Are Sense Pleasures Suffering?

Are Sense Pleasures Suffering?

We often link happiness to the attainment of sensory pleasure; or we expect sensory pleasures to bring happiness. The emphasis on the unsatisfactoriness of conditioned experiences, as taught in the Buddhist tradition can, at first, seem disheartening.  Why equate innocuous and natural pleasures with suffering? Is the Buddhist path life-denying? We had a rousing dialog in a recent sutta study discussion in which we were studying a Buddhist text that emphasized the dangers inherent in the pursuit of sensory pleasures.

Questions were posed: Would the Buddha encourage relaxed nature walks in the forest, stopping to smell the roses, and savoring a good meal with family? Does lingering over the acceptable and natural pleasures of ordinary life only perpetuate attachment and suffering? Is it possible to have “enlightened sex”, or engage in sexuality without perpetuating the attachments that cause repeated suffering? Does savoring sensory experiences and pleasurable moments make people happier? What is the happiness that we seek?

When we look around, we might perceive the unsatisfactory characteristic of things all around us. Even after we have a nice breakfast, unsatisfactoriness is apparent—soon we feel hungry for lunch. We live with the continuous pressure to satisfy needs that are only temporarily quenched, so the struggle continues.

Seeing the impermanence of every sensory encounter turns attention away from sensory pleasures—we recognize that it is not an adequate route to happiness simply because every sensory experience changes.

In our discussion some students wondered if this basic insight approach leads to sublime peace and happiness, or to disinterest in life. Does it dovetail well with modern psychology that encourages people to live fully, joyfully, and enhance the  quality of life? Does the ending of suffering necessarily entail the ending of the craving that leads toward more sensory experiences and continues the cycle of rebirth? What is the happiness that the Buddha taught and what do we really want?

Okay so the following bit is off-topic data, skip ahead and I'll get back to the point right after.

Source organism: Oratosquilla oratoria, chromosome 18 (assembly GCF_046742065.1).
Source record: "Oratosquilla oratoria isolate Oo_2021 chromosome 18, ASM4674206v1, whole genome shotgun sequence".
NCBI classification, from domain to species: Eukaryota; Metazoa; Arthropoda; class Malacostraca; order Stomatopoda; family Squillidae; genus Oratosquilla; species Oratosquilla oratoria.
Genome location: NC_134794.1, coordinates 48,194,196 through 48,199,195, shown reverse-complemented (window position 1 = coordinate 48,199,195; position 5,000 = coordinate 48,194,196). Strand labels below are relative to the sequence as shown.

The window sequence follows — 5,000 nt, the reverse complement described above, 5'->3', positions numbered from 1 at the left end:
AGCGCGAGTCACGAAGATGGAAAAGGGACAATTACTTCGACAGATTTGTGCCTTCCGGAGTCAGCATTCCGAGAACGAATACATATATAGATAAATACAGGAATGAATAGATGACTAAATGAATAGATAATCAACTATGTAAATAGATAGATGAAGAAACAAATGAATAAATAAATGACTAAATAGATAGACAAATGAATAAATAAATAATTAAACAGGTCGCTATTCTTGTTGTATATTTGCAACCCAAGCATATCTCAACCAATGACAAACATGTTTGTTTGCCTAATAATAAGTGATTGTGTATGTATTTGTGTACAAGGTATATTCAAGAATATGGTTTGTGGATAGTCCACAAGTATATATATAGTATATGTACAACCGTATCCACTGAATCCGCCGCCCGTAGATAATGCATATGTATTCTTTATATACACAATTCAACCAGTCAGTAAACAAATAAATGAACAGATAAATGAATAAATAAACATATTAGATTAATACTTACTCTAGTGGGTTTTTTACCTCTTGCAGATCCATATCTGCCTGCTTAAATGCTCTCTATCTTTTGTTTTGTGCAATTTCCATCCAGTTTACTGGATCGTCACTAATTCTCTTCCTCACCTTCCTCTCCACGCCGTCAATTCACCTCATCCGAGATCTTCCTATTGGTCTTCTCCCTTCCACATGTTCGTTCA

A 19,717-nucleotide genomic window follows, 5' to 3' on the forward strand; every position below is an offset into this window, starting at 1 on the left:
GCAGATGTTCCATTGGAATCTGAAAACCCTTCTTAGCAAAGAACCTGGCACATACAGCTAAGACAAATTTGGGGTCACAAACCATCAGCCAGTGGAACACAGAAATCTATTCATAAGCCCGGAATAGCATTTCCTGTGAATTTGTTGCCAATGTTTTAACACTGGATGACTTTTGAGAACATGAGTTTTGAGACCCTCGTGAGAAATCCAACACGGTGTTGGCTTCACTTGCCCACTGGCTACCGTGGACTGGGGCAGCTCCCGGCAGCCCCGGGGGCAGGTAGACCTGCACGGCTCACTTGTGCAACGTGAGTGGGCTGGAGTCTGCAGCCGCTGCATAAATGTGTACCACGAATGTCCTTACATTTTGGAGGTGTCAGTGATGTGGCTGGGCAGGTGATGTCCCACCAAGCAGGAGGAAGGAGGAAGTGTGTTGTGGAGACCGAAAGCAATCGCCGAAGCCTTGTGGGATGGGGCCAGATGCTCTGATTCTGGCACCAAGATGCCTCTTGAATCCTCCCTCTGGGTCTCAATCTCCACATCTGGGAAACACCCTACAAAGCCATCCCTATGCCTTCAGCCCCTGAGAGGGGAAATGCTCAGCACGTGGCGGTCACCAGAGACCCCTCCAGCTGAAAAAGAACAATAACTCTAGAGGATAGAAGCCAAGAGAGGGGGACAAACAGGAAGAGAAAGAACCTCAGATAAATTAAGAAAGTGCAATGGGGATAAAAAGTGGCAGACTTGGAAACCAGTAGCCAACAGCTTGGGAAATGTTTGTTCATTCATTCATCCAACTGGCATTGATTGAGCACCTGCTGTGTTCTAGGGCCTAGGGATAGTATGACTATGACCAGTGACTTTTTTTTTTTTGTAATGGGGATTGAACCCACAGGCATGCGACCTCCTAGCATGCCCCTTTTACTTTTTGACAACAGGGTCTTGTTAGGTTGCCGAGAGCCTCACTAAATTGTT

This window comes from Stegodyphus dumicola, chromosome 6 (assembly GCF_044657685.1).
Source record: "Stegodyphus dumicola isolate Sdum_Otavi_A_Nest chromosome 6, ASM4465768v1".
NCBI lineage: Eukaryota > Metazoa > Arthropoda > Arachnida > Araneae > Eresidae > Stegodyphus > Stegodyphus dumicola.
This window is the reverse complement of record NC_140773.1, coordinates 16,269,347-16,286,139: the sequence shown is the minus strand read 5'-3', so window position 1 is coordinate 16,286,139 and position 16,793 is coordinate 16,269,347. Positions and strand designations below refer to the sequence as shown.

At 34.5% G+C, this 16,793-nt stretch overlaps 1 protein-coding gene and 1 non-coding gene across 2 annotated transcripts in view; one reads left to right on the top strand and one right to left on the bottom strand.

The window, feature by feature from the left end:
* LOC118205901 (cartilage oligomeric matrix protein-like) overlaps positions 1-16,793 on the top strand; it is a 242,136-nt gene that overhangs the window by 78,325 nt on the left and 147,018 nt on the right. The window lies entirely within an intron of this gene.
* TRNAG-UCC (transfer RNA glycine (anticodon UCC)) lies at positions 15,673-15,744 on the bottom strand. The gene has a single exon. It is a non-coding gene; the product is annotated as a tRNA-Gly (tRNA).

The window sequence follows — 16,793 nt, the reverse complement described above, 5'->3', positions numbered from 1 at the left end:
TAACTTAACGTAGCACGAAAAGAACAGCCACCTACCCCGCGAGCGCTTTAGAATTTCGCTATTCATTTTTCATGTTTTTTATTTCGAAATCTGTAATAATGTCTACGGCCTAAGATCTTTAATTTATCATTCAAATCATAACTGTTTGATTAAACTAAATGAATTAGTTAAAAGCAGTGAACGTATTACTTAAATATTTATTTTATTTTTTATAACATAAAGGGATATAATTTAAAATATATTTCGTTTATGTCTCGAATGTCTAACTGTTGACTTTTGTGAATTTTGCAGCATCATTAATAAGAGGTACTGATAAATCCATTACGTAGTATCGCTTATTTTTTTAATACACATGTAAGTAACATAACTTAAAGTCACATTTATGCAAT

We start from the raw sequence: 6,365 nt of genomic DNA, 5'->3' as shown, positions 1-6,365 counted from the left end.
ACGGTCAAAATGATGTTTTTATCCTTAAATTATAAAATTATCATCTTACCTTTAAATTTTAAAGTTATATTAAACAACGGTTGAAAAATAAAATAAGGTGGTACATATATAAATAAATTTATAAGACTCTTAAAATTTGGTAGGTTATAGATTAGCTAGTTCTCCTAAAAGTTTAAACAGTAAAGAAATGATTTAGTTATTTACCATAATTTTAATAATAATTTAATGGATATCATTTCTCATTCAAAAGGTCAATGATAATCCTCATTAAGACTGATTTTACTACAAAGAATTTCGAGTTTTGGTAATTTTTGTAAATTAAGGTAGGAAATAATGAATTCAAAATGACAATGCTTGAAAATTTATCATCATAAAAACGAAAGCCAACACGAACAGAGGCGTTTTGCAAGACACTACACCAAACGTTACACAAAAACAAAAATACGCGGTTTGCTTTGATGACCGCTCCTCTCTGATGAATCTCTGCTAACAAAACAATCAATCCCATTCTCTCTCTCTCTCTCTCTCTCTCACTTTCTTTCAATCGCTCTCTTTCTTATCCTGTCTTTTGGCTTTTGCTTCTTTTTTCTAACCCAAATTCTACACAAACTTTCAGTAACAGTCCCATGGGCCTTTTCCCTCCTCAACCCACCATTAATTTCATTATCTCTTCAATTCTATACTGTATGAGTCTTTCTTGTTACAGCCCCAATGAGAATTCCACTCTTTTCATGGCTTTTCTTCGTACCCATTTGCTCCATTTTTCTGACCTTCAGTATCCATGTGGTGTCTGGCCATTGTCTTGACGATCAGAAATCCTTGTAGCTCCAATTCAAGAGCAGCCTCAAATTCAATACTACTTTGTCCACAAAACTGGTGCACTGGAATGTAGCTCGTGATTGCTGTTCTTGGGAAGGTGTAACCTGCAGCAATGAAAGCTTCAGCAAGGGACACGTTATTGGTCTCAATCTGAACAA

I certainly have my experiences and views, but you will too. I would prefer to leave this blog post with the questions and let you mull over your own relationship to sensory pleasures and happiness today. Notice your relationship to sensory pleasures today. Are you ever happy when you feel neutral or painful feelings as well? Do you link sensory pleasures with happiness in your day to day life? What is a reliable source for happiness?

 

One Comment

  1. 12wanderer January 17, 2012 at 1:36 pm

    From you book Focused and Fearless, I worked with uncomfortable feelings and emotions. Instead of judging them, observation found them to be impermanent and the feeling sense changed. Judging situations, things and people brings my ego out in full force. Vacating these judgments provided a space at first, then allowed me to observe the situation from a distance.

    I explored uncomfortable as you recommended and that emotion changed when it was observed in emptiness. What ever I was involved in was the best that could been done with the ingredients at that time. Sensory pleasure seems to have less of a pull when the ego was more dormant.

    It is difficult for me to say that sensual pleasure leads to sorrow at this juncture but many things with sensual pleasure have changed importance, if that makes sense.

    Avoiding life or the unpleasantness of some situation has curtailed. It seems to me being present and aware in this minute gives me the best opportunity to experience all of life that presents itself before me.

    This advice has worked well for me and my pursuit of sensual pleasure has changed drastically. I am a work in progress and thanks to your books and insight that work is headed in the right direction.

    Thanks for the lighting of the path.
    Marty

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